THIRD TIER REALITY Private Language and Marketing-Speak Marketing is, to a large extent, about communication. Consumer desire needs to be translated into a product and, in turn, the consumer has to understand how the product will make his life better in some way. A good marketer is a communication professional. Many marketers often use their own private language, marketing-speak, to communicate among their own tribe and with others. They shouldn’t. The marketing process is complex already and there’s no point in confusing everybody with opaque terminology that nobody understands. Moreover, the often indecipherable babble obscures meaning to such an extent that often marketing professionals don’t understand it themselves. The Beetle in the Box Ludwig von Wittgenstein made the point in his essay, Private Language and Private Experience. He made the analogy of a beetle in a box. The word “beetle,” wouldn’t describe anything in particular. At first, the idea seems suspect. The Difference between Knowledge and Reference Using Our Brains vs. Huh?

Truth About International Baccalaureate Back-up (Almost) Everything Before RUU/Factory Reset Hey Everyone! So I'm still fairly new to Android (Incredible's my first Android devide), and was skeptical about install the RUU (thanks for the guide, true!). But when I read that others who had used the OTA or sometimes had to do a factory reset as well, I figured using RUU wouldn't hurt. In fact I believe (IMO, which has no technical backing) that RUU may be better than OTA/, because like upgrading an OS on a computer, a fresh install is better that upgrading over a previous OS. Anyway enough of that... My biggest hang-up was backing-up my apps, contacts & text messages (realizing that settings couldn't be saved, no matter what I tried). Back-up Apps (Free)**NOTE: This does not save 3rd party apps. Before anything else, download AppBrain App Market (it's in the Market). Back-up Apps (Paid) Do nothing (seriously). Back-up Contacts (Google) Do nothing (again). Back-up Text Messages It took me a little while to find a good back-up app, but it's free & works great.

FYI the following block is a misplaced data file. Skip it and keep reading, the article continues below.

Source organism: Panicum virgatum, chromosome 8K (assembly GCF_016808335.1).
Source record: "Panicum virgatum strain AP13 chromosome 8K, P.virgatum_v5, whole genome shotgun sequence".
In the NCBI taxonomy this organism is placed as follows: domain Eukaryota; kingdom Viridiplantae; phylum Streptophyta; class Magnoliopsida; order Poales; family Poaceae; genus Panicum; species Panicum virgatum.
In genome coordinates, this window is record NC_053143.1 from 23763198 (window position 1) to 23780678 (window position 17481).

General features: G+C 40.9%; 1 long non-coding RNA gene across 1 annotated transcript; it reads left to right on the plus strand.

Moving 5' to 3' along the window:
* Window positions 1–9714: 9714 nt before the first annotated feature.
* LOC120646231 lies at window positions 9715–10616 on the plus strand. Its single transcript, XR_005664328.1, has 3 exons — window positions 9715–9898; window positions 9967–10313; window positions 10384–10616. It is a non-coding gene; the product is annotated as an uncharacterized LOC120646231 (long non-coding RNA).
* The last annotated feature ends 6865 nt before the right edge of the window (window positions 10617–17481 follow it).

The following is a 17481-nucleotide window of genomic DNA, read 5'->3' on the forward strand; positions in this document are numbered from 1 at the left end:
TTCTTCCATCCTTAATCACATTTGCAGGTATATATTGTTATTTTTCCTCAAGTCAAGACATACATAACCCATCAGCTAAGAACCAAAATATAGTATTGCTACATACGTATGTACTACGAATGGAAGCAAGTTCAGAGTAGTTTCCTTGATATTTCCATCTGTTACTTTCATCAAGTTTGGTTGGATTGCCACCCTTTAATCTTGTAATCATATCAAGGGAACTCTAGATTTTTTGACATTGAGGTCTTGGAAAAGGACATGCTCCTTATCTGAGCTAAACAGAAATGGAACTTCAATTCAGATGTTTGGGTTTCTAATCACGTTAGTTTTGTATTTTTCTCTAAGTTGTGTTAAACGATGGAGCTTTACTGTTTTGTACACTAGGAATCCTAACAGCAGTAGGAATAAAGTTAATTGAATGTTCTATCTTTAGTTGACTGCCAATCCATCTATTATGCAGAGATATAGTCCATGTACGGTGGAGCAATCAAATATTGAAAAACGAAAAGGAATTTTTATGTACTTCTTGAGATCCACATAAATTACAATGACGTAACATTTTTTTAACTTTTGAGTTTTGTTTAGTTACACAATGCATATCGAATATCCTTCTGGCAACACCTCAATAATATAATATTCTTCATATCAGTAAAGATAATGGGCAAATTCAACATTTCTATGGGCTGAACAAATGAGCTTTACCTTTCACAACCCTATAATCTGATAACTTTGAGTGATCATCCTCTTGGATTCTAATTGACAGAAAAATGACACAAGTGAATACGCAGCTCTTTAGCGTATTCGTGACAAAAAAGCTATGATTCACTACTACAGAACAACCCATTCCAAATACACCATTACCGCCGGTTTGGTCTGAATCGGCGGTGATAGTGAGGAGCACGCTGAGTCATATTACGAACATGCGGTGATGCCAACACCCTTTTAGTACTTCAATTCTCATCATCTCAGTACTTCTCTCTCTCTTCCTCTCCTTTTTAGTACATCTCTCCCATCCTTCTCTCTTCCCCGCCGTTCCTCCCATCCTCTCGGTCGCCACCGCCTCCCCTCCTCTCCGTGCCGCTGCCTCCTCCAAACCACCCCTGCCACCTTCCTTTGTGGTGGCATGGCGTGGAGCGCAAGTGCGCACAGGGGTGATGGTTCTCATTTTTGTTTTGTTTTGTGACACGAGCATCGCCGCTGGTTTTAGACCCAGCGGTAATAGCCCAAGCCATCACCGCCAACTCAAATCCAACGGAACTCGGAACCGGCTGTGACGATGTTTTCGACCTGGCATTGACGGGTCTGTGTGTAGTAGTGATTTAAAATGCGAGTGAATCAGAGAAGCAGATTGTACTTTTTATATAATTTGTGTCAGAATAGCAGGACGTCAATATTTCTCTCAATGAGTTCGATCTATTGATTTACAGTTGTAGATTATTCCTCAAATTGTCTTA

Death threats from offended Buddhists | Buddhism for Vampires The picture above is an illustration from a chapter of my Buddhist novel, titled “Lord Buddha.” Apparently, some people who think they are Buddhists want to find it offensive. In fact, some have explained in detail how they will torture, rape, mutilate, and murder me if I don’t take it down. This is quite interesting. The comment thread on that page is somewhat hostile and abusive. American Buddhists may find this surprising, because they think non-violence and benevolence are central principles of Buddhism. That is a bit naive, though. So it might seem that the people threatening to kill me are on solid ground, in terms of historical tradition. However, as far as I know, there is no tradition within Buddhism that condemns “offensive” depictions of the Buddha. Recently, I’ve been thinking a lot, for my Meaningness site, about fundamentalism , about the contemporary atomization of meaning, and about how these two interact. Fundamentalist Buddhism, based on Islamism The atomization of politics